Cambodia 27 Dec 2014 09:52
If you’re a man in Cambodia, being present at the birth of your child is widely frowned upon. As both the prospective father and a camera-wielding photo-journalist, attending and documenting the birth of my son was a challenge, to say the least.
At 8pm on 26 December 2014, my partner of nearly nine years alerted me that her water had broken. She started to have her first contractions, but we were advised to stay home, get some food and rest, and wait it out until the morning.
By 7am and after a sleepless night, the intensity of Madeline’s contractions reached a peak every ten minutes; it was time to leave. Descending seven flights of stairs from our apartment in Phnom Penh, we hailed a remork (tuk tuk) to take us across the city on a journey that would change our lives forever. As is common in the capital city, the driver said he knew where to go, (which meant no, I don’t, please tell me), so with the limited Khmer that I knew, and ten minutes trying to explain where the clinic was, we came to an agreement and departed.
For twenty minutes, in a rickety wooden carriage towed by a 125cc motorcycle, on substandard roads, we careered through early morning city traffic on with Madeline panting heavily all the way to the clinic. On arrival, Doctors and midwives monitored the baby’s heartbeat, and then lead us to the room that we had pre booked, ready for Madeline to start the first stages of labour.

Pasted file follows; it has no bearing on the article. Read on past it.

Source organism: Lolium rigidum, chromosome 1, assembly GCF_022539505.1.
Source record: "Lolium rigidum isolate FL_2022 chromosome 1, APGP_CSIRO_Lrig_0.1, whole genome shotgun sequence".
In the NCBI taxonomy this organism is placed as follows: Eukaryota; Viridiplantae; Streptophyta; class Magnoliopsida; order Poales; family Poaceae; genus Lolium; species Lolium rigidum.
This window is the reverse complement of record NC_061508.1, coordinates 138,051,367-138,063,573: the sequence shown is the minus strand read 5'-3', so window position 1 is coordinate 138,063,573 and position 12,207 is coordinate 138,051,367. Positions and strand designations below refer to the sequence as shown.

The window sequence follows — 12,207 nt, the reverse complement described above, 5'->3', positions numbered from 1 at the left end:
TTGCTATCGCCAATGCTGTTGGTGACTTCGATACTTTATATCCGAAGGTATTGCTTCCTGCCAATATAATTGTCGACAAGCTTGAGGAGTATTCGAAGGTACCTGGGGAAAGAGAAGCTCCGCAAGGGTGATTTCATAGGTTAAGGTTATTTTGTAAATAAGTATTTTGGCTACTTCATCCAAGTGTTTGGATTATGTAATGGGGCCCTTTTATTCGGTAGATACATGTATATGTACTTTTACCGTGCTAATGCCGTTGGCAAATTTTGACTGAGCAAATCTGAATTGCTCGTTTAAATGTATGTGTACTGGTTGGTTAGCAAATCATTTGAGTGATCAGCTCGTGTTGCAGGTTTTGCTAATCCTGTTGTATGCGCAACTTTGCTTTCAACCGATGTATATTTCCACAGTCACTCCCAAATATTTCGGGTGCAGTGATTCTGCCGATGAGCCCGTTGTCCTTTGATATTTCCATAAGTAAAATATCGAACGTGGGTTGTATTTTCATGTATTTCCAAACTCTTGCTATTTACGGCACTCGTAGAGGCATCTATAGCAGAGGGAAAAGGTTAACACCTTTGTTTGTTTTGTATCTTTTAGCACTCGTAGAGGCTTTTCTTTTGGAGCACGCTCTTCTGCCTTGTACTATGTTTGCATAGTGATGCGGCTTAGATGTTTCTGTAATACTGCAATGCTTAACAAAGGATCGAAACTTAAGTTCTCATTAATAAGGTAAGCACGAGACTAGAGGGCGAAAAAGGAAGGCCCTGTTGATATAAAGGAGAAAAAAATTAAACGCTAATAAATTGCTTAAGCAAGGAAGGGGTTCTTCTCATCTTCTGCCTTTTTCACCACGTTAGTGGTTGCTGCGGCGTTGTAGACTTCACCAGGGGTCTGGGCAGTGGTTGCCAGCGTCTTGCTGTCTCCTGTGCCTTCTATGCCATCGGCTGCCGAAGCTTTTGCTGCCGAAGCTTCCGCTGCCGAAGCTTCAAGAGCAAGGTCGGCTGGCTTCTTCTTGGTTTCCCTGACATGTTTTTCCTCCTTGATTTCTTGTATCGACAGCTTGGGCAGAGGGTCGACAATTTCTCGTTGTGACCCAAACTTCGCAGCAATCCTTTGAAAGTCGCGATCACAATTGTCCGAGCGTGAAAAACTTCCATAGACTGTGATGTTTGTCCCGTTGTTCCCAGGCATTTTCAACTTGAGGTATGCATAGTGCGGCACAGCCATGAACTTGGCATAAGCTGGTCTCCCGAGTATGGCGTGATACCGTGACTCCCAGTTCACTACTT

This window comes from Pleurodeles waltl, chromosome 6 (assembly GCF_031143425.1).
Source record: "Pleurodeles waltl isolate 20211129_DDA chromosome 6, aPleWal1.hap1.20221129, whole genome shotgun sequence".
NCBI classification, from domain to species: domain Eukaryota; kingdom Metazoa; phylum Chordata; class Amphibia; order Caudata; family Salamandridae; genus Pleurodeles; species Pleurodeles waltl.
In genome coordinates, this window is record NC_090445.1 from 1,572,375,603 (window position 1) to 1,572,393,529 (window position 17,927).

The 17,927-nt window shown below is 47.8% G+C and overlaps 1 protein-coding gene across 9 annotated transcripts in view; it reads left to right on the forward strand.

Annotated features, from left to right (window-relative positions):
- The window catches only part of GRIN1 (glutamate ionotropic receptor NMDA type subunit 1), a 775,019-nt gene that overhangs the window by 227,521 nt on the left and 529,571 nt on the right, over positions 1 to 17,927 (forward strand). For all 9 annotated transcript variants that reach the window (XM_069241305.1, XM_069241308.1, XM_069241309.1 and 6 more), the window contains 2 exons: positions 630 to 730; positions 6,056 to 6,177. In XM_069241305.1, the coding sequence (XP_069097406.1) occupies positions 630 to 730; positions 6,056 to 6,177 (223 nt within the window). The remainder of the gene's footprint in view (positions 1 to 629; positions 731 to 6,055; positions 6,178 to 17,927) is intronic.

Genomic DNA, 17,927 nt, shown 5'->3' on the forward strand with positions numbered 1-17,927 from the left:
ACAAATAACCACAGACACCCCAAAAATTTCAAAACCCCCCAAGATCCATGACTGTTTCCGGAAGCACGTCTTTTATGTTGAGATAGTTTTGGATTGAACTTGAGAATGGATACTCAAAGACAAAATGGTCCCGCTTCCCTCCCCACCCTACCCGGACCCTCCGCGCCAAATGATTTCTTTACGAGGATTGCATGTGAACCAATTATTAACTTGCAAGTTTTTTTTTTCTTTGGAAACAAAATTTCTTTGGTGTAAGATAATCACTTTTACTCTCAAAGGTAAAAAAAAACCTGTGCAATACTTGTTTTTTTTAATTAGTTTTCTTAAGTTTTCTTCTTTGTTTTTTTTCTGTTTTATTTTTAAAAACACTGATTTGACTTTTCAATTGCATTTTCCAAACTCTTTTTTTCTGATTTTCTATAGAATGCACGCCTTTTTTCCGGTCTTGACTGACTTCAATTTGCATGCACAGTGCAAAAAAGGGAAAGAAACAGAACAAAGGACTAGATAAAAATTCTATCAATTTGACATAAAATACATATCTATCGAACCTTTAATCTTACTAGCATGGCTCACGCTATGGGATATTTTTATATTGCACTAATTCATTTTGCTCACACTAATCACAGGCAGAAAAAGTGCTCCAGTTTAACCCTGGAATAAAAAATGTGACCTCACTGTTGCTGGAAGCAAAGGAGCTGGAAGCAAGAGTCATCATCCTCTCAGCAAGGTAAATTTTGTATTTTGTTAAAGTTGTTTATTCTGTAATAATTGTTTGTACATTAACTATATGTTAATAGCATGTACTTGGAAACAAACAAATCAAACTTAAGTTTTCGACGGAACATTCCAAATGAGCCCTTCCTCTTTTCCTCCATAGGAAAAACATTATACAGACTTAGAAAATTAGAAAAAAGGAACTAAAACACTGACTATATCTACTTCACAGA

For the next four hours, the intensity in the room increased tenfold; I watched as the midwives coached Madeline with every technique in the book to ease her pain and mental state. Encouraging deep breathing and keeping her calm was part of my support role .When the staff decided she was ready, my partner told me to grab my camera. She was screaming as they wheeled her upstairs to the delivery room, and I realized I was about to begin documenting the birth of my son.
From a photographer’s point of view, taking photographs of my woman giving birth was not easy. She was in a lot of discomfort and pain, so trying document this, whilst retaining her dignity, was both mentally and physically draining.
There were other factors I had to take into consideration. Room to move was at a premium; I was in a small delivery room with six medical staff and a pregnant woman, so gaining the trust of the midwives and doctors was essential. Lighting conditions were very harsh, and Madeline was constantly moving from one chair to another, from standing to sitting, and from crouching and crawling positions.
The majority of the time I was supporting my partner and wishing for a safe and problem free delivery, and she says she can only recall one moment of me taking photographs from the entire labour. Madeline was having very heavy contractions whilst kneeling on the floor on her hands and knees. My natural instinct as a photographer kicked in, and as I lay on my back in front of her, pointing the camera at her pain stricken face, I composed the frame and took the photograph. This was the only point in the delivery when my partner told me to stop taking photos and to hold her hands!
The images shown were taken in the last three hours of a fairly short seven-hour natural labour, and at 1.50 p.m. on the 27th of December, we were blessed with our first son, Frank Nickels.